The convention in horticulture is to call plants by their latin name, and this can be very off-putting for beginners. In fact, it's very useful because common names can vary from place to place and if you ask for something by its common name, you can never be entirely certain that you'll get what you want. The latin names, however, are standardised, and so help to avoid confusion or misunderstanding. 

Besides, you don't actually have to learn Latin to use the correct botanical name of a plant: if you see a plant you like, simply note its latin name and bring that note to garden centre with you. 

So I will leave you with the planting list for my own shaded border, which includes the latin botanical names as well as the common name in brackets - plus the supplier where I sourced the plant. No ads here; I just though it may be useful for others who wish to bring some life and interest to a dull corner of the garden.


Planting List

These are the plants that I chose for my shaded border. I should say that they are all white or blue flowering plants, as those are my favourite colours, but many of these plants come in different colours, so choose ones to suit your taste.


Sarcococca confusa (Christmas Box) - Caherhurley Nursery
Sarcococca ruscifolia (Sweet Box) - Caragh Nurseries
Viburnum tinus 'Eve Price', half-standard - Caragh Nurseries

Other good shrubs for shaded areas include skimmia, spotted laurel (Aucuba japonica Crotonifolia), and Fatsia japonica; all of which are evergreen.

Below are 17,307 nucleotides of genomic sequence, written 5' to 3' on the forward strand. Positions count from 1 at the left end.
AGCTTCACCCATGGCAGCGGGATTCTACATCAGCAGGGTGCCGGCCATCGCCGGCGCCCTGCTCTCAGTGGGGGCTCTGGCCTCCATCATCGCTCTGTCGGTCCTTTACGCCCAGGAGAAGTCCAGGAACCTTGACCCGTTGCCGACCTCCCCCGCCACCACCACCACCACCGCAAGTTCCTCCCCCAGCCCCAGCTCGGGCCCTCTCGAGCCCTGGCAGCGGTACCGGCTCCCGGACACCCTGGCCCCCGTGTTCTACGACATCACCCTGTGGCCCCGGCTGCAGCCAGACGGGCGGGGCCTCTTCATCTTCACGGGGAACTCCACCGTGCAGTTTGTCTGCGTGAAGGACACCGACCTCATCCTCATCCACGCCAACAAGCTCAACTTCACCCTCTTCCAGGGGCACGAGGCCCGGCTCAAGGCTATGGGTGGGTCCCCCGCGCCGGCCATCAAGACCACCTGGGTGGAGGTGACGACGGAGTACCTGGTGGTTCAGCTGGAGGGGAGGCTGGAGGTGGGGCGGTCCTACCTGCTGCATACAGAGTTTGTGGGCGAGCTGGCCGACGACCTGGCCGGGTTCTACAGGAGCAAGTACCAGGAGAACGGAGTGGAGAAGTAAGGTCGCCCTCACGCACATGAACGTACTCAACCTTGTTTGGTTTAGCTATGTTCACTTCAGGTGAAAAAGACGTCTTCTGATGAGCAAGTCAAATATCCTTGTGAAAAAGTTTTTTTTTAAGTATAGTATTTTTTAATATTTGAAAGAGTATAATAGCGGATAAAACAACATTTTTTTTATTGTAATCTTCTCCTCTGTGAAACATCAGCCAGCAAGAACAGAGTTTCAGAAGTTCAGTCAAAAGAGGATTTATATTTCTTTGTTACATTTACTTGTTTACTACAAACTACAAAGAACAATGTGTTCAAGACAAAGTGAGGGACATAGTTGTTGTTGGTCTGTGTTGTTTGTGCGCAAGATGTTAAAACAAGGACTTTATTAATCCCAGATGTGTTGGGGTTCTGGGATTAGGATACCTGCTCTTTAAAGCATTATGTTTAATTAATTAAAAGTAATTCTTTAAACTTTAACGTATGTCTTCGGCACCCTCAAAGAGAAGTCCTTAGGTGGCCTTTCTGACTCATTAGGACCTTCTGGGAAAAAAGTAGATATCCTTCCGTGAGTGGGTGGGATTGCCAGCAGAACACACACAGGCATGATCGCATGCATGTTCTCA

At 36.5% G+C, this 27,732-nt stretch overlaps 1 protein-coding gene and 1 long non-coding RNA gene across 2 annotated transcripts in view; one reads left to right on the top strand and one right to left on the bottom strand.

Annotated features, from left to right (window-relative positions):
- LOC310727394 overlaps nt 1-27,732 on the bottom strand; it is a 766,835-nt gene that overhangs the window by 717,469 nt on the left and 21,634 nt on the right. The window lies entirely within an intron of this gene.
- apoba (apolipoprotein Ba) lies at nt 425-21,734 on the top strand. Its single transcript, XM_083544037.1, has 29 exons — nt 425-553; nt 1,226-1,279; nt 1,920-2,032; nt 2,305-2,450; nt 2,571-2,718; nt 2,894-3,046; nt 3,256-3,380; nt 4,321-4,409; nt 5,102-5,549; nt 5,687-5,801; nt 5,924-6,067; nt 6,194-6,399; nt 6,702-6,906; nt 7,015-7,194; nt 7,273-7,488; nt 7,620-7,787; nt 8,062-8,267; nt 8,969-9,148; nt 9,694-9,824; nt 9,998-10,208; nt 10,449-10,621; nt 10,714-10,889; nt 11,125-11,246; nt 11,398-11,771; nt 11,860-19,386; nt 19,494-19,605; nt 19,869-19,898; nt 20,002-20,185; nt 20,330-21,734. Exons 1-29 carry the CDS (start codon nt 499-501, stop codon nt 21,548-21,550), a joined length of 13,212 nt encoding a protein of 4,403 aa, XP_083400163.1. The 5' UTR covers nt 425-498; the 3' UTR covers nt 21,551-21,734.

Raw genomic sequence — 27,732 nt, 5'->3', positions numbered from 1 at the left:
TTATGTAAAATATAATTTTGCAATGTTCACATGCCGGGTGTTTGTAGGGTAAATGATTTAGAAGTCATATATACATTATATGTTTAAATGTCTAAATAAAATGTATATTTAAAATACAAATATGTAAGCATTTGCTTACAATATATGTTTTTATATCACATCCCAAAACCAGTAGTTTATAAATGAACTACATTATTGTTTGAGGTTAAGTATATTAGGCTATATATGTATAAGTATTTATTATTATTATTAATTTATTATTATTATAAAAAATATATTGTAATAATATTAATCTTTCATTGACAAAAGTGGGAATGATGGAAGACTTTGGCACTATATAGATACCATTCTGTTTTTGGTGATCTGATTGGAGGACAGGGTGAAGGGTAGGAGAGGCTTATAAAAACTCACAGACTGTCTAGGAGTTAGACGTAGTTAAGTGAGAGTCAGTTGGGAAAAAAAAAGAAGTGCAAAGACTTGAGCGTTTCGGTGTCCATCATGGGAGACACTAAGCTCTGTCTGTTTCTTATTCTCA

Herbaceous Perennials

Alchemilla venoso (Lady's Mantle) - Caherhurley Nursery
Aruncus aethusifolius (Dwarf Goat's Beard) - Caherhurley Nursery
Aruncus dioicus (Goat's Beard) - Caherhurley Nursery
Aruncus dioicus 'Kneiffii' (Goat's Beard 'Kneiffii') - Caherhurley Nursery
Astilbe 'Deutschland' (Astilbe 'Deutschland') - Caherhurley Nursery
Dicentra spectabilis 'Alba' (Bleeding Heart, White) - Mount Venus Nursery
Digitalis purpurea 'Dalmatian Crème' (Foxglove 'Dalmation Crème') - McD's
Disporopsis pernyi (Perny Disporopsis) - Caherhurley Nursey
Eomecon chionantha (Snow Poppy) - Caherhurley Nursery
Eurybia divaricata (White Heart-Leaved Aster/White Star Aster) - Caherhurley Nursery
Gentiana asclepiadea (Willow Gentian) - Caherhurley Nursery
Geranium × johnsonii 'Johnson's Blue' (Cranesbill Geranium 'Johnson's Blue') - Propogated by division
Helleborus niger (Christmas Rose) - Caragh Nurseries
Lychnis flos-cuculi 'White Robin' (Ragged Robin 'White Robin') - Future Forests
Maianthemum stellatum (Star-Flowered False Lily-of-the-Valley) - Caherhurley Nursery
Meconopsis baileyi (Bailey's Himalayan Blue Poppy) - Caherhurley Nursery
Meconopsis 'Lingholm' (Himalayan Blue Poppy 'Lingholm') - Caherhurley Nursery
Mitella breweri (Brewer's Mitrewort) - Caherhurley Nursery
Pachyphragma macrophylla (Large-leaved Pachyphragma) - Caherhurley Nursery
Primula japonica 'Alba' (Japanese Primrose, White) - Caherhurley Nursery
Pulmonaria 'Blake's Silver' (Lungwort 'Blake's Silver') - Caherhurley Nursery
Pulmonaria 'Sissinghurst White' (Lungwort 'Sissinghurst White') - Caherhurley Nursery
Symphytum 'Hidcote Blue' (Hidcote Comfrey) - Caherhurley Nursery
Tiarella polyphylla 'Filigran' (Foam Flower 'Filigran') - Caherhurley Nursery
Vancouveria hexandra (White Inside-Out Flower/American Barrenwort) - Caherhurley Nursery

Other good plants for shaded areas include anemones, brunnera, campanulas, cyclamen, euphorbia, ferns, hostas, lily of the valley, and solomon's seal. Many spring bulbs also prefer a shaded spot, such as snowdrops, crocus, daffodils, and tulips. 

Note: if you have pets that are likely to dig up and eat your plants, check that the plants you choose are non-toxic to that animal. For example, all parts of the foxglove plant are toxic if ingested.

Related Posts:

How to Grow a Woodland

How to Create a Mini Water Garden

Introducing Our Garden